Written by Bevis M. Griffin
“The whole is greater than the sum of its parts” ~ Aristotle
Throughout the balance of 1981, The Bats developed a strong local following of rabid fans. Armed with our newly minted, incendiary demo-tape, our principal lineup now expanded into a fiery five-piece aggregation featuring new members Richard Cooper on synths and keys, Brooklyn transplant Steve Dotolo on Bass and my virtual doppelganger, Johnny Medina on drums, whom people often thought we were brothers due to our photogenic resemblance. Johnny was actually a godsend, in that he not only was a die-hard San Antonio metal-head but also a gifted photographer and a tech-savvy audio engineer equipped with an awesome sound-system in his basement apartment which he converted into The Bats’ rehearsal space.
The internal dynamics of any organization depend solely upon the quality of its participants. In this case, The Bats were extremely fortunate due to the high-caliber integrity of the band. To a man, each member brought a significant level of expertise and confidence sans conceit. As a seasoned journeyman drummer, I’d become instinctively attenuated to band chemistry. Within this talented pride of ambitious musical lions, we naturally evolved into a brotherhood. Like a human jigsaw puzzle, The Bats fit together and became tighter than marine plywood. Our rehearsals were always conducted with an intense focus on precision and consistency. Though common-place in the drug-fueled 80s, we all generally practiced with lucid alacrity.
The primary objective was to rehearse ourselves into a pseudo-hypnotic state of proficiency. As front-man-in-chief it was incumbent upon me to drill the music into our collective psyche to the point of involuntary reflex-memory. As a non-instrumental performer, I became The Bats’ de facto audience, carefully scrutinizing every musical nuance, and directing the group ever-closer towards empirical perfection. It became an obsession to the point of distraction, but in retrospect, I can honestly attest to the fierce determination we all exhibited towards becoming one of the most original new rock bands on the planet. The Bats were ostensibly designed to become a “world-class” entity. We never related to ourselves based upon the ATX scene, nor in the broader scope of New York, L.A., or London, or even Japan for that matter!
Excuse me, while I kiss the sky and give you, my beloved reader, a bit of rock & roll insight. The “art” of rock & roll is, has, and shall always be a STAR performer’s medium. Roll credits! Frank Sinatra was The Big Bang, followed by Louis Jordan, Muddy Waters,(BB2) Fats Domino, Little Richard, Chuck Berry (BB3), Jerry Lee Lewis, Bo Diddley, ELVIS (BB4), and The Beatles!
The amalgam of God-given talent, dedication to craft, and charismatic physical attributes, all played a role in making the aforementioned iconic STARS! As in sports, or academic sciences, natural ability factors hugely in the development of a world-class celebrity. And consequently, they are deemed STARS, because NO TWO CAN EVER BE ALIKE! This is fact, not my opinion.
My decision to form The Bats, and to present myself as the front-man, automatically placed me into a rarified class of drummers morphing into lead-performers such as James Brown, Iggy Pop, and Steven Tyler of Aerosmith to name but a few. The rigors and applied discipline of drumming account for the fluid transition from one role to the other, from stem to stern.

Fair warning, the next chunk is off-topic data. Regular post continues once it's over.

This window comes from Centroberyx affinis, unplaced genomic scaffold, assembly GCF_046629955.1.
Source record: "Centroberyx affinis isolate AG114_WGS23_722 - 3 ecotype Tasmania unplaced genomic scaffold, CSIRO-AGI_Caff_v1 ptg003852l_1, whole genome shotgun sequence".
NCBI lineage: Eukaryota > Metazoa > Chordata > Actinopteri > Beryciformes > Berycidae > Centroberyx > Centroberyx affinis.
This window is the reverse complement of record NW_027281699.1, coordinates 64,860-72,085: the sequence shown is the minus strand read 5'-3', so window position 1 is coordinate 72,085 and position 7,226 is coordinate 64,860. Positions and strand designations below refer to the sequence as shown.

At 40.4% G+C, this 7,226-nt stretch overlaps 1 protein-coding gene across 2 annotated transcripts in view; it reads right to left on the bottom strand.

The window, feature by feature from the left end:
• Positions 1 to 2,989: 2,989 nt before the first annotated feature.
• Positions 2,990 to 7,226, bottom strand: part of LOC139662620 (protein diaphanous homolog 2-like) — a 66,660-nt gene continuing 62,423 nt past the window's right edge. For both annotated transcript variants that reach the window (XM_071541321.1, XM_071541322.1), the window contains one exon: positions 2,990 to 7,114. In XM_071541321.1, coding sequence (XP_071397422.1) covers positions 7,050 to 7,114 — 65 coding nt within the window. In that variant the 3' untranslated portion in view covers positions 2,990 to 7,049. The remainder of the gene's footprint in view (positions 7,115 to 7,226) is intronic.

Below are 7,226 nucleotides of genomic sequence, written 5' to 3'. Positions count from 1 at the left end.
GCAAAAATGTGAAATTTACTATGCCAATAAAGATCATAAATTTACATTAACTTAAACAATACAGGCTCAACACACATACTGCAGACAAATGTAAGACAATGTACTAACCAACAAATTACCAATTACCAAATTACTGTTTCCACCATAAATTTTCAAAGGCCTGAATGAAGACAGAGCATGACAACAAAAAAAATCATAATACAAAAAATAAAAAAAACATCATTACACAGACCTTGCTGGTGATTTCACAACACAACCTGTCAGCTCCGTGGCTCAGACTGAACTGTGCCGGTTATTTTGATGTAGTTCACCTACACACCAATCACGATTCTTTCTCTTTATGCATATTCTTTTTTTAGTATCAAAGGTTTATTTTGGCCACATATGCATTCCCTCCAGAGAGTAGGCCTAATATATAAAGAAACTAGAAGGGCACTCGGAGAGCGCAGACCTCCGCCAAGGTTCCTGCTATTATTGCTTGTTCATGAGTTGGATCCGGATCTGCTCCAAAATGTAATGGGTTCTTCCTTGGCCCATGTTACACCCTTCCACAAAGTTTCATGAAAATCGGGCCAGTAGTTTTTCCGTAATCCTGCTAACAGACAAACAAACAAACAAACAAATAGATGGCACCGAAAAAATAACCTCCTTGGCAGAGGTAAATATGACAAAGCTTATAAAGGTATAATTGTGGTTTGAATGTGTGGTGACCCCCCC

All drummers are not naturally ambidextrous, but acquire that ability with diligent practice. Drumming looks fun to the passive observer, true; but it’s a physically demanding occupation. The care and seemingly perpetual maintenance of the instrument are financially challenging. The constant replacement of drum-heads, sticks, and cymbals amounts to a small fortune. My aspirations of apex proficiency were constantly thwarted by the discovery of superior jazz aficionados such as the incomparable Billy Cobham, Lenny White, Tony Williams, and others.
On the other hand, I could definitely hold-my-own in the arena of great rock & roll singers! I’d grown-up singing to the songs of James Brown, Wilson Pickett, Jackie Wilson, Sam & Dave, The Four Tops, The Temptations, and Otis Redding; plus, great female singers such as Mavis Staples, Aretha Franklin, and Gladys Knight were part of my daily karaoke repertoire. For the nine-long years of double-duty, playing drums while simultaneously singing in-key, I was more than qualified to move into the featured vocalist position, and I did so with verve!
When we hit the stage, The Bats exploded with the force of my boundless physical energy. Off-stage I trained like an Olympic athlete, sometimes twice per day, running five miles daily to fortify my stamina for singing, while performing in perpetual motion. I became an avid fitness enthusiast, formulating, customizing, and religiously practicing bodybuilding routines.
I even trained with professional bodybuilders, who taught me how to maximize my flexibility. In 1981 physical training was not the routine public activity that we’ve become accustomed to. A muscular black man wearing colorful dance garments, while sporting theatrical make-up, while singing in dog-whistle octaves, all while slinging his mic-stand up into the ceiling with a round-house kick was definitely worth the cover charge, and left the crowd hungry for more!
P.S. My ascension to the role of lead-vocalist incidentally makes me the first Black hard-rock front-man in the history of Texas music. Another dubious distinction for the “historians”.